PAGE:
hi,

could someone point me to simple tutorials for VI in Stan in R and Python ?

is the (R?) code used in the paper “Automatic Variational Inference in Stan” for the linear regression example with ARD available somewhere ?
thanks!
hi,
could someone point me to simple tutorials for VI in Stan in R and Python ?
is the (R?) code used in the paper “Automatic Variational Inference in Stan” for the linear regression example with ARD available somewhere ?
thanks!
I’ll add one after the VI diagnostics is available in RStan.
Does this mean there’s an advisor rewrite somewhere in the Stan repo or otherwise in the works?
I never finished my attempt…
I don’t know what do you mean by advisor, but there is a pull request for VI diagnostics https://github.com/standev/stan/pull/2618
In the meantime: It’s not Stan, but there exists a partial port of the “yes but did it work” paper in PyMC3:
Apparently the PyMC3 interface already exposes all the relevant ingredients. I think this is also a good tutorial to learn about how to do robust VI, in general.
Phone keyboard. Sorry.
I had started to clean up ADVI and I heard you and some others were wanting to clean up that code at the Stan conference. Just curious if that happened.
Isin’t the code in the supplement of their paper?
The authors of the paper do provide the stan code for the model in Appendix Figure 6. Though this is useful, this is only part of what I want: The full R code to run to reproduce the results. This would also have the benefit of exposing the VI API. All the experiments they run could be turned into tutorials. This would be great.
The link GitHub  yaoyl/EvaluatingVariationalInference: Evaluating variational inference using Paretosmoothed importance sampling and simulationbased calibration to the R code to reproduce all the results in the article is also given in the appendix.
Unfortunately no. It is possible to do many things with Stan and R without making such interfaces that we would recommend them for others. You can reproduce the article results, but not all results were computed using Stan and some were computed using R code for ADVI and log density. Before we advertise that the diagnostic is part of Stan, we need to integrate it into Stan. The related pull request is adding to the Stan output the log density with respect to approximation taking into account the Jacobians of parameter transformations. Without this, the Jacobian has to be recomputed outside of Stan, and thus the code used for the article it is not a good generic solution.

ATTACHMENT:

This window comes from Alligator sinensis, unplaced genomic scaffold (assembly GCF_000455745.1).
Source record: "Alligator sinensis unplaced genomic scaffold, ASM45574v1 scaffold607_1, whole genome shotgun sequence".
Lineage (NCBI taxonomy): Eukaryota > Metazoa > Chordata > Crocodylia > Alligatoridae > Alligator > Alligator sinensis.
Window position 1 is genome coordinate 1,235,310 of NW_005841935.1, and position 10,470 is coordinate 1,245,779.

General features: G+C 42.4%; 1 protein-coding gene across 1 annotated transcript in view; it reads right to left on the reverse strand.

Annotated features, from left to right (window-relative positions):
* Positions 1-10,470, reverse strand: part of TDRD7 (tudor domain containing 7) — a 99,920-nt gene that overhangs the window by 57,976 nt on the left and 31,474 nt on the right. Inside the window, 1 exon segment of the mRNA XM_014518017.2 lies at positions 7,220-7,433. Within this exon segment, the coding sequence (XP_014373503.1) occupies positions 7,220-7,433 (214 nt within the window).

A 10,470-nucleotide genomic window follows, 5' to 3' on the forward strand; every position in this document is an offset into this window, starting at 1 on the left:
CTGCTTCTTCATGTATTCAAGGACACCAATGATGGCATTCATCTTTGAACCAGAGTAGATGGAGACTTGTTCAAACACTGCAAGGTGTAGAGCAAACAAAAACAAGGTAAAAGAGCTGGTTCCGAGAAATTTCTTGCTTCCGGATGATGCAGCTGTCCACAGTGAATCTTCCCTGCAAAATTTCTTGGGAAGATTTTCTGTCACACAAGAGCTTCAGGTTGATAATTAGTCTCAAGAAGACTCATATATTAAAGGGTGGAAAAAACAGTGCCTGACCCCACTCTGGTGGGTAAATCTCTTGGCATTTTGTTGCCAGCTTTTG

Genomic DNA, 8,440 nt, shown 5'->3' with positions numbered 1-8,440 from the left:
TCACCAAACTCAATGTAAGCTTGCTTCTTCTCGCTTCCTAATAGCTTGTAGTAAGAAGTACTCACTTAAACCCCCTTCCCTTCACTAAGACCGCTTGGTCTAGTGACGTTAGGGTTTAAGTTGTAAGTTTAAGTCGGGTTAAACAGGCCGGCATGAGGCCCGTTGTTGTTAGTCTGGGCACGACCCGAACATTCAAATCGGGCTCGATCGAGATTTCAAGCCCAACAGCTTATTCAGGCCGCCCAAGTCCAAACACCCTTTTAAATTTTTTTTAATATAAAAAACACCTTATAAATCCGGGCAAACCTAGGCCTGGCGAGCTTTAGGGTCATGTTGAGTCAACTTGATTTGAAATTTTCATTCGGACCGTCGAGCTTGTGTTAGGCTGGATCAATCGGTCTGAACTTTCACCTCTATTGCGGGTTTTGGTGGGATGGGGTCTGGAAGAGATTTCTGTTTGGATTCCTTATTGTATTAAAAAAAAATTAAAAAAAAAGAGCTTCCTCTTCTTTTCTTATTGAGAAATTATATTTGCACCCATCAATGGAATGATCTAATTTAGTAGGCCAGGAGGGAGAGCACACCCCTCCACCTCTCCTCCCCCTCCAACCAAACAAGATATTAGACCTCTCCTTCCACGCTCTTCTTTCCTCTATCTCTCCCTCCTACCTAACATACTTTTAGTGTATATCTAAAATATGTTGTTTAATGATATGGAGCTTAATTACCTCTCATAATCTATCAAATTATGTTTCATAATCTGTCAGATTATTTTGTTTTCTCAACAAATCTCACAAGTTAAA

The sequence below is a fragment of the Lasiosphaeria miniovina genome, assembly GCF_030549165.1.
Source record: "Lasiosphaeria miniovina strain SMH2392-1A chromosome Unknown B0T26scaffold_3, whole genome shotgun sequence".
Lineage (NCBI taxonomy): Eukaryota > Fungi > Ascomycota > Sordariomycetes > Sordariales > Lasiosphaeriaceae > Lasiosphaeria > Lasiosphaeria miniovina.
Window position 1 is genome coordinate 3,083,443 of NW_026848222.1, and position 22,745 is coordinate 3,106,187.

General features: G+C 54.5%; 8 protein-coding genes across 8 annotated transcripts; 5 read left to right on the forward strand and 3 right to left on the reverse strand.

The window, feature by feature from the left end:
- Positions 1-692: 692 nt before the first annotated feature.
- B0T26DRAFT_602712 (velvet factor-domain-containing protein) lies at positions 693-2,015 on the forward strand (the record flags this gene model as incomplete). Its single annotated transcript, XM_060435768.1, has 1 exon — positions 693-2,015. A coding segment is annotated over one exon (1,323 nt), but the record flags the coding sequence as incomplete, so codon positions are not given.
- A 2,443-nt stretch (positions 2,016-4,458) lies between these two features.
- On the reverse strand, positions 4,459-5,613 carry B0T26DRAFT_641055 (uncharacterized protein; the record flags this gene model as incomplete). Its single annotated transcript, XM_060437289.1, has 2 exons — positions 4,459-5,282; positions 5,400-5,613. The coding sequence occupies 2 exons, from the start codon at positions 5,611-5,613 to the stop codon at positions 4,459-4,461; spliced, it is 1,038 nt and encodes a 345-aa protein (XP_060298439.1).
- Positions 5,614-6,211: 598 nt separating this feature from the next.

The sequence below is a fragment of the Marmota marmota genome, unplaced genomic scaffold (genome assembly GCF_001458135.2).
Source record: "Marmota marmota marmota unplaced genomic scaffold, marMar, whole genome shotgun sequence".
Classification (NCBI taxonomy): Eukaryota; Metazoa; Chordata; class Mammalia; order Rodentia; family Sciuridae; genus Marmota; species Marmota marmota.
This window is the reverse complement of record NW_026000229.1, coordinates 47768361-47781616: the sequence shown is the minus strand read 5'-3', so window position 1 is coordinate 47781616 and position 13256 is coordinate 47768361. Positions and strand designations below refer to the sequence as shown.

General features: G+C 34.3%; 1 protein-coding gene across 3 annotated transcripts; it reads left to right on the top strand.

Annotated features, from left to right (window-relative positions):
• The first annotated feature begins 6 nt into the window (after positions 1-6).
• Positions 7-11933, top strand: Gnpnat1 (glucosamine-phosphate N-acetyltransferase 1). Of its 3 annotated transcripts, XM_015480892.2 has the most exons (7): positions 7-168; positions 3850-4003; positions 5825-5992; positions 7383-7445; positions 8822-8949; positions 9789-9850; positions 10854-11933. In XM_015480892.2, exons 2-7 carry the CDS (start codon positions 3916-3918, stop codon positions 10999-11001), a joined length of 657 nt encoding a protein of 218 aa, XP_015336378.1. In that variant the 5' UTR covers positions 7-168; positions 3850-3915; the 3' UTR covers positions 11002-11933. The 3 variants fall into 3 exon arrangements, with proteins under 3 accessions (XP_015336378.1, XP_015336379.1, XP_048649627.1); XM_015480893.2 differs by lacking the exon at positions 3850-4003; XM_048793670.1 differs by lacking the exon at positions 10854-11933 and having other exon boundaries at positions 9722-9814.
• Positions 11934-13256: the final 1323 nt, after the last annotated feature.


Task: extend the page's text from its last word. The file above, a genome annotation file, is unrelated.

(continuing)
Enabling VI diagnostic doesn’t require exposing covariance matrix of the VI solution. Other changes to VI, like outputting covariance, are better left for the future rewrite.
I fully agree and they will be turned to tutorials, when the necessary parts are in integrated in Stan. We have pull request, so this is likely to happen. We ask for patience (or help with reviewing the pull request).
How would that work for nonStandev members?
@ avehtari
I was in fact referring to the paper “variational inference in stan”, the link you mention is from the paper “yes, but did it work?..”; I find this link useful. Thanks.
Oops, sorry for the confusion. Just to clarify, when the diagnostics is in we’ll add examples from the “yes, but did it work? paper and some other examples, but not necessarily the examples from the"variational inference in Stan” paper.
In StanCon the discussion I was involved was more like “yes, we all agree that the current code is messy, and it would be good if it would be refactored”, but I don’t know anyone else than you working on it :)
I assume nonStandev members are also allowed to comment pull requests. If not, let me know. So you could read the code and check that it is understandable and correct. You could also clone the repo and compile Stan from that branch to check that it works. If you are not familiar with Stan code guidelines, you can leave that part of the review for others.
Thanks for the reply, I think “working on it” might be a strong phrasing but seems like it’s worth it to dust off the branch
Yes please keep working on it! Being able to employ these diagnostics more broadly would greatly facilitate using VI in practical implementations.